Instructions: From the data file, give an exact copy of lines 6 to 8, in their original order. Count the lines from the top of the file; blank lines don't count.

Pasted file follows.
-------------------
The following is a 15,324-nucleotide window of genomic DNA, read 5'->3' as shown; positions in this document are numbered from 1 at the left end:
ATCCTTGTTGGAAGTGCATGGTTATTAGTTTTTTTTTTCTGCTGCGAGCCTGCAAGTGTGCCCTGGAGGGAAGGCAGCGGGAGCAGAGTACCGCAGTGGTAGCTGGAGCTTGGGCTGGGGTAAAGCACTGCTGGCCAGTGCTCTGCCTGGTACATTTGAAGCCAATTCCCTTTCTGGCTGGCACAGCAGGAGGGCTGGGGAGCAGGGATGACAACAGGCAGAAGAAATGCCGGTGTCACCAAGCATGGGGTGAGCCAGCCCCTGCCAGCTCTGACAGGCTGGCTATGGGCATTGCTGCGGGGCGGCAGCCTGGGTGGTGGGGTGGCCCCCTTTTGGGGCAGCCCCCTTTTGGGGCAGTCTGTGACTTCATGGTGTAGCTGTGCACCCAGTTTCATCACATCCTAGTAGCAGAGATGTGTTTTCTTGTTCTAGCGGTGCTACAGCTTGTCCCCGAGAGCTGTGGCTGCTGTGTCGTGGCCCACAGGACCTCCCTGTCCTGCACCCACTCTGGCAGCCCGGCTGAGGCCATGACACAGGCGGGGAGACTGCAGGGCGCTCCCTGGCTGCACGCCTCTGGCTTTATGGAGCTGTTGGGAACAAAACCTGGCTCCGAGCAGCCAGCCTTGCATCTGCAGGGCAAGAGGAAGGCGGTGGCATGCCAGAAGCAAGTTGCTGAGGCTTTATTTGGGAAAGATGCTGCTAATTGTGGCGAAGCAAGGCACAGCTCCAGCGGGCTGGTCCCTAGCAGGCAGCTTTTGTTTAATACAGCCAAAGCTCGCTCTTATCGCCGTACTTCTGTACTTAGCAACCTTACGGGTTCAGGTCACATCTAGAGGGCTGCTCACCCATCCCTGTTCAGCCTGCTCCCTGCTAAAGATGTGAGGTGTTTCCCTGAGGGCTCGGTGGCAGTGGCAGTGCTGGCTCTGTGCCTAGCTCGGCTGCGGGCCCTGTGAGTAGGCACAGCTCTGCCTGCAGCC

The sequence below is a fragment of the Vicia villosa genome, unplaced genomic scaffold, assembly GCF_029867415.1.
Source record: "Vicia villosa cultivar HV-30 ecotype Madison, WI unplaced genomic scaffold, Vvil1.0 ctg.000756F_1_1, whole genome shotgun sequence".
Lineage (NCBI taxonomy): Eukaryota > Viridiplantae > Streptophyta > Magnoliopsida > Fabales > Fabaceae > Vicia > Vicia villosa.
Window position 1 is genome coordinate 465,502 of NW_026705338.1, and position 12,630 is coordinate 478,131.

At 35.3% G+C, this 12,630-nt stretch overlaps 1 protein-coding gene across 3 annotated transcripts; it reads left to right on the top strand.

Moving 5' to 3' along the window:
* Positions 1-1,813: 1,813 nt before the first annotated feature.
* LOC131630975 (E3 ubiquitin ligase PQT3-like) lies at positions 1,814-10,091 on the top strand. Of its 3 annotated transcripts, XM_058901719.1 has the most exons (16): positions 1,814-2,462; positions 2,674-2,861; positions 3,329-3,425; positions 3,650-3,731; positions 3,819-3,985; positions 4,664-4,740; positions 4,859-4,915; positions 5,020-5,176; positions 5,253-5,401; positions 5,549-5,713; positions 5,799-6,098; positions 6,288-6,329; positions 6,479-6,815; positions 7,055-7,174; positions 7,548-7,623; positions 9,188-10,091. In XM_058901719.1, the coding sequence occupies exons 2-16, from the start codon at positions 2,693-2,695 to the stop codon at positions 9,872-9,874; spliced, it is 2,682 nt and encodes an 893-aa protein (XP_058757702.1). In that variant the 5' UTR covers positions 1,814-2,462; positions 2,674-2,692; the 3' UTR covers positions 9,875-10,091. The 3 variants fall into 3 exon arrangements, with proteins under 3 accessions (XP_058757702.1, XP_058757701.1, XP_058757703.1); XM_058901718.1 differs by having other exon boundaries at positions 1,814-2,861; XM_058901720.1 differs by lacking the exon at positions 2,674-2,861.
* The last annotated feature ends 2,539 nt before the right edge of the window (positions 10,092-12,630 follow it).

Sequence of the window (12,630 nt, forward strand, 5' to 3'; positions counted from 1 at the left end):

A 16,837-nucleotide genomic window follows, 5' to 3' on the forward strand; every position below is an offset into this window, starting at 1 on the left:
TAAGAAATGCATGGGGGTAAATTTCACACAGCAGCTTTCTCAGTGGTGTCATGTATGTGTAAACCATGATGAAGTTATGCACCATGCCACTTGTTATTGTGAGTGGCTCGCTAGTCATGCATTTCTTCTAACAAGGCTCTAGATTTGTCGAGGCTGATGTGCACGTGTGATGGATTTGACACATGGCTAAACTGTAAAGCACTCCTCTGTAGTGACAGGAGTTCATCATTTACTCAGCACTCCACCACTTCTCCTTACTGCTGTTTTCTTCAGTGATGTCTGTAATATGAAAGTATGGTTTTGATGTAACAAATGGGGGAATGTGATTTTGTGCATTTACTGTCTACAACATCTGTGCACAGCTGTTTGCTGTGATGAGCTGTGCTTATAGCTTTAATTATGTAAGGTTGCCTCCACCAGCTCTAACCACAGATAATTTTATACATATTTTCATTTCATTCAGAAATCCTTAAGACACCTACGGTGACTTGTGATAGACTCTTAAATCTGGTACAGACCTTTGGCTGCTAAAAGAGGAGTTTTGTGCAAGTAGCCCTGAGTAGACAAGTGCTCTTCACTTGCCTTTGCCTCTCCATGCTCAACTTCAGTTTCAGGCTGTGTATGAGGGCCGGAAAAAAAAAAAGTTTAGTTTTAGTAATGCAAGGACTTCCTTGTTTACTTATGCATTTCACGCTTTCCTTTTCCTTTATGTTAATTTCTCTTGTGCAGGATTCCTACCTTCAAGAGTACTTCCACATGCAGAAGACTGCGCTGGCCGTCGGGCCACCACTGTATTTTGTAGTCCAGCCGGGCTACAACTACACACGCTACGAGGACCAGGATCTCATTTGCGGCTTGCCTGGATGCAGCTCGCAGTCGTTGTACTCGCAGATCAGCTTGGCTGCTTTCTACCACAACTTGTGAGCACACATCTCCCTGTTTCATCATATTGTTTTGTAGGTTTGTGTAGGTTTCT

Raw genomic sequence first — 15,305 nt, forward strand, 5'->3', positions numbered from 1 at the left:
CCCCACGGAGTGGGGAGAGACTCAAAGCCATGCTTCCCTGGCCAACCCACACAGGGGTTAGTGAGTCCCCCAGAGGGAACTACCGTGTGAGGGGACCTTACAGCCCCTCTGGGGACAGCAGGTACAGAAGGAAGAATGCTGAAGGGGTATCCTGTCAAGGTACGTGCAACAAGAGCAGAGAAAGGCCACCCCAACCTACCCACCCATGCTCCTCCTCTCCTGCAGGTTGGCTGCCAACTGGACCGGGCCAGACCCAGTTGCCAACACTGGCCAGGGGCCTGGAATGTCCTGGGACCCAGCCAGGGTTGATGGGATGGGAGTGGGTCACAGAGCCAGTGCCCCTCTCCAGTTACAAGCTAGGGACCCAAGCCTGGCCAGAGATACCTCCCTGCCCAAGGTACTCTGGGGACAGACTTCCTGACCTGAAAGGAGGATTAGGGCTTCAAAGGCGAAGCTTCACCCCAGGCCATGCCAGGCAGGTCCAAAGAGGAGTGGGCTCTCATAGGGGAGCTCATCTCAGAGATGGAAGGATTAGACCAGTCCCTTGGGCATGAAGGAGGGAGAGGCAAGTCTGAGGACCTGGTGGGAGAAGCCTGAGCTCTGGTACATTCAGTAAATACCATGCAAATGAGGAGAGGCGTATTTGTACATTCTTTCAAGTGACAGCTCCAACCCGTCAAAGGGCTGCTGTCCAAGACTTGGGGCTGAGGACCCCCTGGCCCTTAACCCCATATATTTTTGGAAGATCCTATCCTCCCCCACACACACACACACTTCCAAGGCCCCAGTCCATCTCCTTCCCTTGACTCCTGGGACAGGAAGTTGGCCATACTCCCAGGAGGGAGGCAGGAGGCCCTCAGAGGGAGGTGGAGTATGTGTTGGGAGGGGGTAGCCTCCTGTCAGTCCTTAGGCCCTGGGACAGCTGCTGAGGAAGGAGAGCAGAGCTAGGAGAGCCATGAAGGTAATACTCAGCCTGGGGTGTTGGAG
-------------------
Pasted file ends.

Window position 1 is genome coordinate 465,502 of NW_026705338.1, and position 12,630 is coordinate 478,131.

At 35.3% G+C, this 12,630-nt stretch overlaps 1 protein-coding gene across 3 annotated transcripts; it reads left to right on the top strand.

Moving 5' to 3' along the window: